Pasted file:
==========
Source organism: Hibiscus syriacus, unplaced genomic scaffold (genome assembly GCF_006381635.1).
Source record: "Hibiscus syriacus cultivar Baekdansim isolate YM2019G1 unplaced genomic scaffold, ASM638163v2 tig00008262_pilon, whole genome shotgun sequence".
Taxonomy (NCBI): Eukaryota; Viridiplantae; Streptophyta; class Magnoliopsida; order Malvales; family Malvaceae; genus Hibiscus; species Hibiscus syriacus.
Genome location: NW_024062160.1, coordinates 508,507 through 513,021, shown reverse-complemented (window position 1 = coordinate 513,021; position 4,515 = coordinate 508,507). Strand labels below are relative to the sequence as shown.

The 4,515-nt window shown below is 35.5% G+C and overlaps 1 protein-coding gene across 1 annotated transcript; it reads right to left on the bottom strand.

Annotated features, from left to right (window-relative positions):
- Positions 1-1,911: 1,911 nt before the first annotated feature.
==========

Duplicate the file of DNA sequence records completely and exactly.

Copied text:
Source organism: Hibiscus syriacus, unplaced genomic scaffold (genome assembly GCF_006381635.1).
Source record: "Hibiscus syriacus cultivar Baekdansim isolate YM2019G1 unplaced genomic scaffold, ASM638163v2 tig00008262_pilon, whole genome shotgun sequence".
Taxonomy (NCBI): Eukaryota; Viridiplantae; Streptophyta; class Magnoliopsida; order Malvales; family Malvaceae; genus Hibiscus; species Hibiscus syriacus.
Genome location: NW_024062160.1, coordinates 508,507 through 513,021, shown reverse-complemented (window position 1 = coordinate 513,021; position 4,515 = coordinate 508,507). Strand labels below are relative to the sequence as shown.

The 4,515-nt window shown below is 35.5% G+C and overlaps 1 protein-coding gene across 1 annotated transcript; it reads right to left on the bottom strand.

Annotated features, from left to right (window-relative positions):
- Positions 1-1,911: 1,911 nt before the first annotated feature.